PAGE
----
The show will be aired as a regular program starting April 25 in response to its popularity.

The boy band FTIsland started vlogging at the end of last month through Afreeca TV. The vlogs were intended to promote the boy band’s new album, which will be released in March, but the group members showed more honesty in them than they tend to do in traditional media, earning a positive response from viewers.

Jung Yong-hwa, the lead singer of the popular boy band CNBlue, also hosted his own vlog series, “Jung Yong-hwa’s Hologram,” which consists of four episodes.

In addition to K-pop stars, supermodels from the reality show “Room of Ten” will appear in vlogs later this month, which will be aired on the program.

Along with the rising popularity of vlogging, online platforms using the same blueprint as YouTube, which supports independent broadcasters by sharing ad profits with them, are also gaining spotlight as popular business models.


The vlog series “Jung Yong-hwa’s Hologram” by the K-pop star was broadcast through Mnet, a Korean music program.

Korean entertainment and media company CJ E&M has formed partnerships with around 280 vloggers who run various programs on themes ranging from games to beauty to cooking under the name “Creator Group.” The company also opened a professional studio for the vloggers at the end of last year.

In addition, Afreeca TV has formed partnerships with 40 vloggers, while the platform Treasurehunter has created an alliance with highly popular vloggers such as Yangdding and Eve, who is referred to as one of the four goddesses of Afreeca TV.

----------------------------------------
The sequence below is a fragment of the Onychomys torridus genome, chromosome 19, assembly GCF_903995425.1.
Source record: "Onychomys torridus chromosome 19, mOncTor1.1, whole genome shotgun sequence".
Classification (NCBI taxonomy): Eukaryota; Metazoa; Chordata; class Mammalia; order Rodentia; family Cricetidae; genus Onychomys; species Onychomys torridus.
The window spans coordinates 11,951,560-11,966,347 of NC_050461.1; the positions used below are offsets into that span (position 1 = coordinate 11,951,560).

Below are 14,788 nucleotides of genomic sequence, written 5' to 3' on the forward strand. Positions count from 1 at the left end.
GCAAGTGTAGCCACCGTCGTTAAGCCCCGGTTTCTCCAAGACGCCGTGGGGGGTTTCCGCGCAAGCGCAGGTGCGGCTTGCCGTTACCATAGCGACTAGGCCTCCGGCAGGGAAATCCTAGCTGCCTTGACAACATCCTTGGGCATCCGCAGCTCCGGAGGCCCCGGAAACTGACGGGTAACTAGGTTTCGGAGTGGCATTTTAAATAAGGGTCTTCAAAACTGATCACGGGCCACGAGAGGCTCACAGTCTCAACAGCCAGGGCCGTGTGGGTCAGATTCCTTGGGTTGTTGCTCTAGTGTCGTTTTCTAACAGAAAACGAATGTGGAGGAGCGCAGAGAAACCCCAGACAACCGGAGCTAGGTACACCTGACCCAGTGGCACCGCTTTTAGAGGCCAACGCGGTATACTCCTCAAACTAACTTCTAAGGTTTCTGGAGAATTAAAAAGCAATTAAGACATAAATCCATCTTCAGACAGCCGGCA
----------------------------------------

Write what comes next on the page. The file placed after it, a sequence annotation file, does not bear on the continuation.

These types of platforms are receiving spotlight internationally as well as domestically, with global media enterprises competing against each other to take over sites that have potential growth.

These larger companies aim to use the platforms to target young people, who prefer short videos that deal with topics such as daily life, games, pets, beauty and sports.

Walt Disney Company acquired Maker Studio for $5 billion dollars last year, a platform that had formed partnerships with more than 50,000 individual broadcasters at the time of purchase.

Warner Bros., on the other hand, invested in YouTube multichannel Machinima, which focuses on gamers and their audience, while DreamWorks acquired Awesomeness TV, a media and entertainment company, in 2013.

“We are working on creating a digital media that can supplement traditional media in a collaborative effort with vloggers,” said Oh Jin-sae, a manager at CJ E&M.

According to a survey commissioned by Variety, a weekly American entertainment trade magazine, on “The Five Most Influential Figures” among American teenagers aged between 13 and 19 last July, YouTube stars ranked in the top five, pushing celebrities aside.

YouTube channels run by elementary school students who are dubbed as kid creators are also receiving popularity.

“Kids and teenagers in Korea are showing a positive response towards individual broadcasters such as Yangdding,” said Lim Sung-hee from SK Planet, a Korean corporation that manages digital content and marketing.

According to Lim, online video-sharing platforms, which are currently in a starter phase in Korea, will be expanded.

“The rising popularity of vloggers and video-sharing networks will decisively affect the viewership of programs run by Korea’s major broadcasting companies,” she added.